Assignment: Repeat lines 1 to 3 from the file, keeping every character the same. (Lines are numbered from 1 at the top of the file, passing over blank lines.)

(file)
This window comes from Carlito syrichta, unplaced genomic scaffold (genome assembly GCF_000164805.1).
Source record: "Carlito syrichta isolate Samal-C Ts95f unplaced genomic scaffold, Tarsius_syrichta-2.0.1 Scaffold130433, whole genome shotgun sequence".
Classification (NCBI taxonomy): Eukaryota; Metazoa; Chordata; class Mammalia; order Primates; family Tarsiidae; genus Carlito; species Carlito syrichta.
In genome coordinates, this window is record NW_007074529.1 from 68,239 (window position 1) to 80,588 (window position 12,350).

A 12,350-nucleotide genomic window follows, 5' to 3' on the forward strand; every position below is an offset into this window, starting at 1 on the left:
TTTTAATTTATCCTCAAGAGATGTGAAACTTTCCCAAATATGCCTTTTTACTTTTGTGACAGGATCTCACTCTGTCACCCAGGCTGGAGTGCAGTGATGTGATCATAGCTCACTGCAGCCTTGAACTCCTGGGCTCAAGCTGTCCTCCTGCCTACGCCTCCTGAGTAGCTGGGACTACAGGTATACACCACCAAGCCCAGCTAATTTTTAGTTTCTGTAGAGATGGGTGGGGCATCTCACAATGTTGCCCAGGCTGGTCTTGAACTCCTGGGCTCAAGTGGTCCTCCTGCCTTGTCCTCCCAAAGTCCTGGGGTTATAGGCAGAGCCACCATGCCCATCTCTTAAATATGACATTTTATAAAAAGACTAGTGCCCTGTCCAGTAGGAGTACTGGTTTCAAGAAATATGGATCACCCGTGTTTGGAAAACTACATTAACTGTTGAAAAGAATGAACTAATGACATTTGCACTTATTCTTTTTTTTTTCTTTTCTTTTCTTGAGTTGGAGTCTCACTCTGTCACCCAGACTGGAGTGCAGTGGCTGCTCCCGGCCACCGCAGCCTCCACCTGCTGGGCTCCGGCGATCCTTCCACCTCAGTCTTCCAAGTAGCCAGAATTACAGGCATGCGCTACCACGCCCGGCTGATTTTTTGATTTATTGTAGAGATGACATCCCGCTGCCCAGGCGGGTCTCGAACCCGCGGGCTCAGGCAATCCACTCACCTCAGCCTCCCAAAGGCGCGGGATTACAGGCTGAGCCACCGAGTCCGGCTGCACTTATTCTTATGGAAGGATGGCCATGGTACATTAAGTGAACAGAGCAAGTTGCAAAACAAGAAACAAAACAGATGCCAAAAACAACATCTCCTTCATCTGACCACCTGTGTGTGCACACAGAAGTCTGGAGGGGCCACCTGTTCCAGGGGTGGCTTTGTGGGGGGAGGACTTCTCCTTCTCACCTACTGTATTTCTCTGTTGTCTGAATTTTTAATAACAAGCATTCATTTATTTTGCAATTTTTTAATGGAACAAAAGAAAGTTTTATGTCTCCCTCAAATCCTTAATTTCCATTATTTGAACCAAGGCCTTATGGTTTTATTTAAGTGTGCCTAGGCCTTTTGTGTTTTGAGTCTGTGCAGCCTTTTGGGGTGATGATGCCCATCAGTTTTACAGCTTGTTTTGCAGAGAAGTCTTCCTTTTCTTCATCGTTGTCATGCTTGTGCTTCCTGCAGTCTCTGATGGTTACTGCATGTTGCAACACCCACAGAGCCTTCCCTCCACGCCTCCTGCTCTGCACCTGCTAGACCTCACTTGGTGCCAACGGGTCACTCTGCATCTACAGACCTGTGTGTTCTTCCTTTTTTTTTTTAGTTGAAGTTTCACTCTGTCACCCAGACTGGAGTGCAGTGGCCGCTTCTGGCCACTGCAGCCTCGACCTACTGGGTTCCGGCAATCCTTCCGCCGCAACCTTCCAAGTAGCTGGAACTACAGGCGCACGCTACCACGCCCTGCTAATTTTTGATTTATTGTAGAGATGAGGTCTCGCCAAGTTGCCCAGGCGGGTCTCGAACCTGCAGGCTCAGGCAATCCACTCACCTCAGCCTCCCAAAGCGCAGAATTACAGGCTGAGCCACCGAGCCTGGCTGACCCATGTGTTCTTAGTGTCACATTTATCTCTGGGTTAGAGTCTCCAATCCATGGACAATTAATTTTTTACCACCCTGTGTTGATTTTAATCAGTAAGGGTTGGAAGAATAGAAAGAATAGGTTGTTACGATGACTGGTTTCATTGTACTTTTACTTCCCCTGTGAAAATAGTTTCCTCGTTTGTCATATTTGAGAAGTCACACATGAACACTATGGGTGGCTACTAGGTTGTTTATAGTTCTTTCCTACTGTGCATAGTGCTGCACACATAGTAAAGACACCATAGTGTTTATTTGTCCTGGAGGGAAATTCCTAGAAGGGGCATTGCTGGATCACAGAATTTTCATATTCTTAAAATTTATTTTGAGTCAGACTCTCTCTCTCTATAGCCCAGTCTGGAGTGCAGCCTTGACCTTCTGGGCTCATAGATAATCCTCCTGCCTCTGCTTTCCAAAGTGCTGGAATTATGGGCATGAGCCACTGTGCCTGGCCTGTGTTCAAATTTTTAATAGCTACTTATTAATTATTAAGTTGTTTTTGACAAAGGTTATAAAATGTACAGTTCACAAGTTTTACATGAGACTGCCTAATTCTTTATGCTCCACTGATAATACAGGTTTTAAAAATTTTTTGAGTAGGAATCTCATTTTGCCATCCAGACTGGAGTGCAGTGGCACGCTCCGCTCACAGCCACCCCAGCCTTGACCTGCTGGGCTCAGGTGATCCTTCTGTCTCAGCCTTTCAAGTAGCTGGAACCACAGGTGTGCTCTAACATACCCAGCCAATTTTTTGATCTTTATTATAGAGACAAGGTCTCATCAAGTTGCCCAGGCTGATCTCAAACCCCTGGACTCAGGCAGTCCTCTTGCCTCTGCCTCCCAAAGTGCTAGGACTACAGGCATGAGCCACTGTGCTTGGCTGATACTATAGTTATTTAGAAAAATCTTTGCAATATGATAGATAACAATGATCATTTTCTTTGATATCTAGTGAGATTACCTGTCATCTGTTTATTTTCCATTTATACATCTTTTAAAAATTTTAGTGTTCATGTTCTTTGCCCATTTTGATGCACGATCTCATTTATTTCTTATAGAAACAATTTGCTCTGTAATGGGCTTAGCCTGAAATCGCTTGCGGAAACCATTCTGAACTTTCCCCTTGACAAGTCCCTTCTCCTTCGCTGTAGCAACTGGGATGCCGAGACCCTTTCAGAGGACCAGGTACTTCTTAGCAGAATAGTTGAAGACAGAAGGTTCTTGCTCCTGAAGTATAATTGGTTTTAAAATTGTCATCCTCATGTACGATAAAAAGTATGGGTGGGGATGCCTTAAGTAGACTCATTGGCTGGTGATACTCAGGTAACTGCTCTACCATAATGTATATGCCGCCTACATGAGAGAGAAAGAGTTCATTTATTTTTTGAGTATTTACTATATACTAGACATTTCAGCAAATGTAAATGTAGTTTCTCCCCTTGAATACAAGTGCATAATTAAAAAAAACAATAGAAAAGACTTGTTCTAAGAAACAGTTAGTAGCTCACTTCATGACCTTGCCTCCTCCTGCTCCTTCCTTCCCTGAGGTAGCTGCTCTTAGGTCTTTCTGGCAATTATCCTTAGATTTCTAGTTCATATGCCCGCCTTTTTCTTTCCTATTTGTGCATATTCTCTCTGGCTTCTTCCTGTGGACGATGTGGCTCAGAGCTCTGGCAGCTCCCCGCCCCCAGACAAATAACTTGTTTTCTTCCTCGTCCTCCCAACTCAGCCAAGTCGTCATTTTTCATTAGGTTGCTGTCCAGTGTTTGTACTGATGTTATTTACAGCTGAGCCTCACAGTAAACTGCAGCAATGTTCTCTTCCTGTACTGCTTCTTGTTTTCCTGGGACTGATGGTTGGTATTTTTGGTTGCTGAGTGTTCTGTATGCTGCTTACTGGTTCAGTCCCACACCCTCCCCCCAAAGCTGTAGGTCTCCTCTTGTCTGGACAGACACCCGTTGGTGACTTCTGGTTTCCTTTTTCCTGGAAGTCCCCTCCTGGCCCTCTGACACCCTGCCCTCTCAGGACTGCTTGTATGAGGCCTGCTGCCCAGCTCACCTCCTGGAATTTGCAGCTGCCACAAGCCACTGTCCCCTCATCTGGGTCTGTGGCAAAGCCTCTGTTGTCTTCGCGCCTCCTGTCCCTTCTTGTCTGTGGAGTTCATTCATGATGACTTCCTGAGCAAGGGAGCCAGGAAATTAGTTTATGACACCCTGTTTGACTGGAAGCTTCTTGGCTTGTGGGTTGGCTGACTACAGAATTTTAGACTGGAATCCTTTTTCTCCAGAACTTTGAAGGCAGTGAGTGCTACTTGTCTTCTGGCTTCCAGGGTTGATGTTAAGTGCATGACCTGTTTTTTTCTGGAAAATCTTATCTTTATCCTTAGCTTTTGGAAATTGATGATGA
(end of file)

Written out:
This window comes from Carlito syrichta, unplaced genomic scaffold (genome assembly GCF_000164805.1).
Source record: "Carlito syrichta isolate Samal-C Ts95f unplaced genomic scaffold, Tarsius_syrichta-2.0.1 Scaffold130433, whole genome shotgun sequence".
Classification (NCBI taxonomy): Eukaryota; Metazoa; Chordata; class Mammalia; order Primates; family Tarsiidae; genus Carlito; species Carlito syrichta.